Journalists’ expulsion from parliament leads to rift between press and politicians

Two Ekstra Bladet employees receive a six-month ban for actions politicians characterise as harassment and journalists call just doing their job

Konservative leader Lars Barfoed has been finding himself in the news for all the wrong reasons lately. 

After reports that Barfoed is getting divorced because he cheated on his wife, the latest headlines revolve around a confrontation in Christiansborg on Monday that has now led to two employees of the tabloid Ekstra Bladet being banned from the parliament building for six months. 

Ekstra Bladet journalist Martin Olsen and photographer Anton Unger have been banned for using paparazzi-like methods in their attempt to get Barfoed to answer questions about the circumstances in which the politician was able to get his Frederiksberg flat. According to media reports, Barfoed obtained the flat from a local housing association despite not fulfilling its residency criteria, which state that potential residents must either live, work or study in Frederiksberg. Barfoed did none of these. The flat was also not listed publicly, and was given to Barfoed ahead of others on a waiting list. 

Barfoed told the Ekstra Bladet reporter that he didn't want to comment on the issue. The reporter and photographer followed Barfoed and continued asking him questions until the Konservative leader ducked into an office. 

According to an audio file put online by Ekstra Bladet, the entire incident took approximately 35 seconds. But that was apparently enough for two of Barfoed's fellow politicians – Venstre's Preben Bang Henriksen and Socialdemokraterne's Henrik Sass Larsen – to file complaints to parliament's executive committee. 

On Wednesday, the committee decided to hand down the six-month expulsion. 

"There is a clear agreement which states that journalistic assignments must not hinder MPs or employees from moving freely around the building," parliament's speaker, Mogens Lykketoft (Socialdemokraterne), told Politiken newspaper.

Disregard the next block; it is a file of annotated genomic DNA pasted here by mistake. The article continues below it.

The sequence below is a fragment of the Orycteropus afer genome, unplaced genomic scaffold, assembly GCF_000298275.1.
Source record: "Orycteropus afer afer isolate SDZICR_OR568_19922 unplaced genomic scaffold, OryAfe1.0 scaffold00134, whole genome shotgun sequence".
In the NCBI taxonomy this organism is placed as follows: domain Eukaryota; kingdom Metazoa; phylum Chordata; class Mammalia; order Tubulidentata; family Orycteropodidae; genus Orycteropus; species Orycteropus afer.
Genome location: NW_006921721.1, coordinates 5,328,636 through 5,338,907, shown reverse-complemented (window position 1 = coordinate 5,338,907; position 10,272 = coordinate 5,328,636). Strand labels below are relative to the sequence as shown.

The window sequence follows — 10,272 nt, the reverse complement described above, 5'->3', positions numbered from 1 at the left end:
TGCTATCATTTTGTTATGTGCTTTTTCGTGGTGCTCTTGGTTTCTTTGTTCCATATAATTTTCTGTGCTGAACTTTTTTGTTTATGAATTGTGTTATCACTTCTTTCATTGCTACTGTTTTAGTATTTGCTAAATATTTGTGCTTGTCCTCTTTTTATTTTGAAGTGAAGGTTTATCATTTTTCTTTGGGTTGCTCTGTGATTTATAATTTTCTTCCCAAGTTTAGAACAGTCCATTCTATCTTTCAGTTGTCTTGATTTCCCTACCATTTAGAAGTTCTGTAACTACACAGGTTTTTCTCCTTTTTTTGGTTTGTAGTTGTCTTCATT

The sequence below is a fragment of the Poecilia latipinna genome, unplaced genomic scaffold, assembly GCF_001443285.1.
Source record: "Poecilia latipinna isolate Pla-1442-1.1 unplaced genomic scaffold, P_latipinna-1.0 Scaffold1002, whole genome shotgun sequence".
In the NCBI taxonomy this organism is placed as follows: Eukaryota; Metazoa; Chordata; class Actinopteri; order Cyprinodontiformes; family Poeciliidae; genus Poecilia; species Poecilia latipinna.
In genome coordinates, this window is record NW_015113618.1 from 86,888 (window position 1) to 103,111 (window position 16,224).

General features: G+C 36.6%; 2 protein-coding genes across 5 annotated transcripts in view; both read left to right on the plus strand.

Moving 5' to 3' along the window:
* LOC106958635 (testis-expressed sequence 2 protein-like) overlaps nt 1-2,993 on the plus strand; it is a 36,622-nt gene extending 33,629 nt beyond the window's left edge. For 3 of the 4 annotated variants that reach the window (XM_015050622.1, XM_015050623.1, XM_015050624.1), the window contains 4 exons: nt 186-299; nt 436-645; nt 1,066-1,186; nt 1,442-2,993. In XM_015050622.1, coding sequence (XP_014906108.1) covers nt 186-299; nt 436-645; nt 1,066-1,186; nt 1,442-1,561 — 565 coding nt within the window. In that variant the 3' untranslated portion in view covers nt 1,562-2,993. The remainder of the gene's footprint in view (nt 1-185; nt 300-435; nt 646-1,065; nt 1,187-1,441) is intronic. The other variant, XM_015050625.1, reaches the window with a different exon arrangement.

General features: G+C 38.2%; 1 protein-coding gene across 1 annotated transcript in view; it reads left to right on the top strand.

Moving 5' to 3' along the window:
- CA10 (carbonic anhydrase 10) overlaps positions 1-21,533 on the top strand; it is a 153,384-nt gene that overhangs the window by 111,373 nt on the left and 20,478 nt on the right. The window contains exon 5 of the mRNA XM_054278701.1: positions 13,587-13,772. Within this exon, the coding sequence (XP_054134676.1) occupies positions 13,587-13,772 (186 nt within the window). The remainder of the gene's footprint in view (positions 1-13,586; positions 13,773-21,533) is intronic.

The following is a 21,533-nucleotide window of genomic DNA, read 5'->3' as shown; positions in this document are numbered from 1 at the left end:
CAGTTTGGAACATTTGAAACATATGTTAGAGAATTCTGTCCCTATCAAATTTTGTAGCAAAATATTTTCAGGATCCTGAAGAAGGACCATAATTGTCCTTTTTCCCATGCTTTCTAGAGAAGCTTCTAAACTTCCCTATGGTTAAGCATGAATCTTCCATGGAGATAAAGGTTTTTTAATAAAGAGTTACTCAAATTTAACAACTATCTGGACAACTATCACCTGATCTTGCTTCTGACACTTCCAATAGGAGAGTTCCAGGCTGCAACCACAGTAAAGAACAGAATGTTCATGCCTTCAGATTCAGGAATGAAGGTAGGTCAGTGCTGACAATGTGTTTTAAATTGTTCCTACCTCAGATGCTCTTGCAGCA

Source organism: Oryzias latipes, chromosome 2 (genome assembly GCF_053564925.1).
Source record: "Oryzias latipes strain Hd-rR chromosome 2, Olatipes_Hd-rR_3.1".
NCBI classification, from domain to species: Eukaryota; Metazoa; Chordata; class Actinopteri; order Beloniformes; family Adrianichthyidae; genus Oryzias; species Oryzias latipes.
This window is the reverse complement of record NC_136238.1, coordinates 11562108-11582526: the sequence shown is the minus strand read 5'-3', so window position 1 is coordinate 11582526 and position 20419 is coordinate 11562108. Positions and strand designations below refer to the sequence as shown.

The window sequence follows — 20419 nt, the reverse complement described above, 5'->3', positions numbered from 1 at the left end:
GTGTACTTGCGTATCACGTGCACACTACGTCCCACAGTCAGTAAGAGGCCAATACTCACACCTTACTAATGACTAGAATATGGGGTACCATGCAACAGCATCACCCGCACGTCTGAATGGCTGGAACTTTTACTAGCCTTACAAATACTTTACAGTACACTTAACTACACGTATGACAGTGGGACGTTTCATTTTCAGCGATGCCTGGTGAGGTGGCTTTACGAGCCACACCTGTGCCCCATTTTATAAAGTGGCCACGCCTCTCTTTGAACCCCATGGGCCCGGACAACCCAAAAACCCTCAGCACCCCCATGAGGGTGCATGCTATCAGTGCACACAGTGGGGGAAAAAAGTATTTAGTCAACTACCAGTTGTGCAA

According to Ekstra Bladet, Lykketoft also stressed that "the media are guests in Christiansborg". 

The ban has led to a rift between politicians and journalists, several of whom took to Twitter to express their disapproval of parliament's decision.

"If journalists can't ask politicians critical questions in the halls of Christiansborg, then we have no interest in being there," Ekstra Bladet editor-in-chief Poul Madsen tweeted. "Politicians can now say 'no' to critical questions with confidence, knowing that the journalist will be kicked out if she continues."

"Journalists ask politicians uncomfortable questions. The system's response: expel them. A known practice in some countries. Now also in Denmark. Disturbing," wrote Henrik Qvortrup, a political analyst for TV2. 

"I think all reporters should do as the committee preaches, and ignore the politicians for one week," wrote Berlingske journalist Line Holm.

Politicians, for their part, have called for the complete removal of journalists from Christiansborg, where they currently work side by side with lawmakers. 

Venstre's Karsten Lauritzen told TV2 News that there were two good reasons why the media shouldn't have permanent offices in parliament.

"Firstly, there are both journalists and politicians who cannot figure out how to hold a proper, critical distance [from one another]," he said. "And secondly, there are clearly many media outlets that don't understand that politicians should be allowed to have a private life and not be hounded throughout the halls if they don't wish to comment."

Lauritzen was supported by fellow party members Mads Rørvig and Preben Bang Henriksen. 

Ekstra Bladet's Madsen, however, said the entire incident was blown out of proportion and "grotesque". He insisted that Christiansborg also belonged to journalists.

"If this is the formula for how politicians think journalists should work in Christianbsorg, then I do not think we should have anything to do with Christiansborg," he told Jyllands-Posten.

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